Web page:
One-sided Crossbite in Children

The one-sided (unilateral) cross-bite in children, is a condition that should be immediately addressed or at least as early as possible. As a rule, the upper teeth should overlap the lower. When, however, the upper jaw does not develop properly, the upper arch holding the teeth will be smaller than normal. The lower teeth will not fit under the upper in the usual manner. In order to do so, the jaw, in an attempt to cause the maximum number of teeth to come together, will shift the jaw slightly to one side, causing a one-sided crossbite, in which only on one side the lower teeth are brought to overlap the upper teeth.

This condition should be addresses immediately, as the consequences are as follows:

  • Results in asymmetrical growth of the lower jaw, and thus the face.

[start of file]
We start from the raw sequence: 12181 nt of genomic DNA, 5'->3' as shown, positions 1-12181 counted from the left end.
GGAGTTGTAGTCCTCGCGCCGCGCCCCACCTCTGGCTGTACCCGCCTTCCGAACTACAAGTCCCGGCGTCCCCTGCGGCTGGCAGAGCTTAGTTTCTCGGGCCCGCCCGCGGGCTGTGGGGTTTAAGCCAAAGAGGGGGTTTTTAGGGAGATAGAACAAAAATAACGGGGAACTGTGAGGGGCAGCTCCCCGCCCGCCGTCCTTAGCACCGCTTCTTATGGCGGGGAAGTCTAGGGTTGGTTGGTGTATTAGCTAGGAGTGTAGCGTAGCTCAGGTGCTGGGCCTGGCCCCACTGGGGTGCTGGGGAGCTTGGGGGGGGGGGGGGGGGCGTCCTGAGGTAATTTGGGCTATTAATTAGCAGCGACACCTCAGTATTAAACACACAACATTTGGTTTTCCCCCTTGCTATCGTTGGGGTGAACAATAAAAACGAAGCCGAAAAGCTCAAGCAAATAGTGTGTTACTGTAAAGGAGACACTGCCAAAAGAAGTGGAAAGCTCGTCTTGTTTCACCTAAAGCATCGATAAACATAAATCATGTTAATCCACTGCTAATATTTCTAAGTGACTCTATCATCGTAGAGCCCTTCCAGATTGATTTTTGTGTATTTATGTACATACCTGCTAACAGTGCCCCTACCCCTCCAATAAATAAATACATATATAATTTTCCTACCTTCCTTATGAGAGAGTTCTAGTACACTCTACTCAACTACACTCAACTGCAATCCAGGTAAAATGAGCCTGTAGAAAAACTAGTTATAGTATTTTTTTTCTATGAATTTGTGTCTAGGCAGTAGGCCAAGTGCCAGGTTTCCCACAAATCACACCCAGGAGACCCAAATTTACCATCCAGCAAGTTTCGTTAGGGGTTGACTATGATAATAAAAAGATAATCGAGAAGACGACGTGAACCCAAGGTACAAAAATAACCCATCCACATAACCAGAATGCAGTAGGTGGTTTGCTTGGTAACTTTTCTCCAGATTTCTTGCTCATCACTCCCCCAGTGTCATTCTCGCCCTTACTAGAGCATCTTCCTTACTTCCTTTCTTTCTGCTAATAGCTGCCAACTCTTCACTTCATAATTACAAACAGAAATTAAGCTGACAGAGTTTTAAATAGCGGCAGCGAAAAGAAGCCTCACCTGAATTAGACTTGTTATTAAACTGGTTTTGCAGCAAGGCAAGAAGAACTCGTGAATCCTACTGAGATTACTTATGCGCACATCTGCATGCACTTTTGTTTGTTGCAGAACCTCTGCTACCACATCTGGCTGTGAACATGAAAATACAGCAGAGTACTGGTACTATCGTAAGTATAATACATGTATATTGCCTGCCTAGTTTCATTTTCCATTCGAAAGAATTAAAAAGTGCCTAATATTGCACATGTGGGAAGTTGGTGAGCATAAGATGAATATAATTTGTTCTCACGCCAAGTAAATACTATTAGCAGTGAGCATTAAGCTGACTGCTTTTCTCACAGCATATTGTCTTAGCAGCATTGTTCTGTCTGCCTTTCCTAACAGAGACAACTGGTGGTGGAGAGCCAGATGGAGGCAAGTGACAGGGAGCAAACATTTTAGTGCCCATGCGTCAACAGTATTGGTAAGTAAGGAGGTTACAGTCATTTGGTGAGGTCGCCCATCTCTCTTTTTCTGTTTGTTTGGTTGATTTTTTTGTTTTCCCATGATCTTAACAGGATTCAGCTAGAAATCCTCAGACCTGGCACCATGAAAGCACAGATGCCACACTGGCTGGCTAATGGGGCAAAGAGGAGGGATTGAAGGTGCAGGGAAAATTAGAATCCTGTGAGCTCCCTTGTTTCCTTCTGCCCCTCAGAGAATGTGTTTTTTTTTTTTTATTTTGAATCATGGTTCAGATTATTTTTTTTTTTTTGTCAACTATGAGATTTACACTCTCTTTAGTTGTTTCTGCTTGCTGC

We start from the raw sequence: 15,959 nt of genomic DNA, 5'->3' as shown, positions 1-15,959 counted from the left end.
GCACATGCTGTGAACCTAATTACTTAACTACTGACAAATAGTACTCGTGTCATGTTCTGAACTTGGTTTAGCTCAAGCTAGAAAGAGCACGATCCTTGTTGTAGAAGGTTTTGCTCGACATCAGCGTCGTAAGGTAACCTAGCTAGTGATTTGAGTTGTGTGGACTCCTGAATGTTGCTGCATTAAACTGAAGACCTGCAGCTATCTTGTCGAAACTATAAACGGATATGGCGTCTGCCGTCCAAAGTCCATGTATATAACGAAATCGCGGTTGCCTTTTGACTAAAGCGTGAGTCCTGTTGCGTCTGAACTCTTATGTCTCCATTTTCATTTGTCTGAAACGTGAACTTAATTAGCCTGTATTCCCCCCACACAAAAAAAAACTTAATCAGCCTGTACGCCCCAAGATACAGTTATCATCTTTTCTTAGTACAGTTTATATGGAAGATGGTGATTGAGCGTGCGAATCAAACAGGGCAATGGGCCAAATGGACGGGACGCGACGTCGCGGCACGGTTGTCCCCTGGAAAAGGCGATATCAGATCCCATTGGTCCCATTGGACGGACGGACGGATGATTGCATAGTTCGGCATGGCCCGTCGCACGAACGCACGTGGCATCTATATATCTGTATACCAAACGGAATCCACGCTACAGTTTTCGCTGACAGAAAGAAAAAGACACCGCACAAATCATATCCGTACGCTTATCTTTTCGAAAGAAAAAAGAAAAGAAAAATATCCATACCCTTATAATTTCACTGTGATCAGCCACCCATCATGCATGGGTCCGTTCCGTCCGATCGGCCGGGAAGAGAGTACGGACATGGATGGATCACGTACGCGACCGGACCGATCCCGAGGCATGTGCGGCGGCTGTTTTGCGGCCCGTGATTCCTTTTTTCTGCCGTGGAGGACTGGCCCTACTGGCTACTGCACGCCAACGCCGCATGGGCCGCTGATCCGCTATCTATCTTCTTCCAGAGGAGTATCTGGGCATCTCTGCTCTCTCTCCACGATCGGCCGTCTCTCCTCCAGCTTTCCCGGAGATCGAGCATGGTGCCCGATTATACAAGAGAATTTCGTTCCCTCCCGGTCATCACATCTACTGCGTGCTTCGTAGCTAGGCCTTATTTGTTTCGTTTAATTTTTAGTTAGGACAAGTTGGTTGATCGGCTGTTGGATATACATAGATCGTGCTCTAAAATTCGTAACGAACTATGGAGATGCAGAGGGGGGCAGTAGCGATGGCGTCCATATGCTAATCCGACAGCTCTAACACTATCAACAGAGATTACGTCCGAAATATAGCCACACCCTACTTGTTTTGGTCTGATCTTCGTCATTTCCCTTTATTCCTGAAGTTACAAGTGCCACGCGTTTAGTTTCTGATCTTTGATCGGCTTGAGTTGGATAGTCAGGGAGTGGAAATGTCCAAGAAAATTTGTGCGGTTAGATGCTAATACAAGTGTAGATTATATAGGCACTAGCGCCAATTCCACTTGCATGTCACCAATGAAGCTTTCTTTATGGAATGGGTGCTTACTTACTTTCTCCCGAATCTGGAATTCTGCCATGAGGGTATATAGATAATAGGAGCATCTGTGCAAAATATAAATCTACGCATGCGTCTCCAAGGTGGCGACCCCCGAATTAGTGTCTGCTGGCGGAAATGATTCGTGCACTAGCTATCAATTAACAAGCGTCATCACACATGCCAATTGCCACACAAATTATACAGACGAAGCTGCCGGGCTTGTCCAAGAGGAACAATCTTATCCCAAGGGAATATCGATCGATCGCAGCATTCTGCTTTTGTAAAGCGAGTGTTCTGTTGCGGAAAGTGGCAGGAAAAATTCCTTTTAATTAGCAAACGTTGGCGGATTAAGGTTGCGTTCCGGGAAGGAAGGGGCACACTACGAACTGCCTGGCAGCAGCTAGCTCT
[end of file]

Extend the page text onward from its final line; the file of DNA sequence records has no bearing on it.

• Restricts the growth of the upper jaw.
  • Increases the risk for jaw joint (TMJ) problems in the future.
  • Causes insufficient space for the tongue, resulting in an increased risk for childhood sleep apnea and lisping.
  • Esthetically compromised appearance.

Parents, pediatricians, ENT specialists, and general physicians should be able to spot this condition and refer to a dentist or orthodontist who has experience in functional jaw orthopedics or appliance therapy. Treatment can be initiated as early as age 5, and involves a simple removable appliance that encourages growth of the upper jawbone (maxilla).

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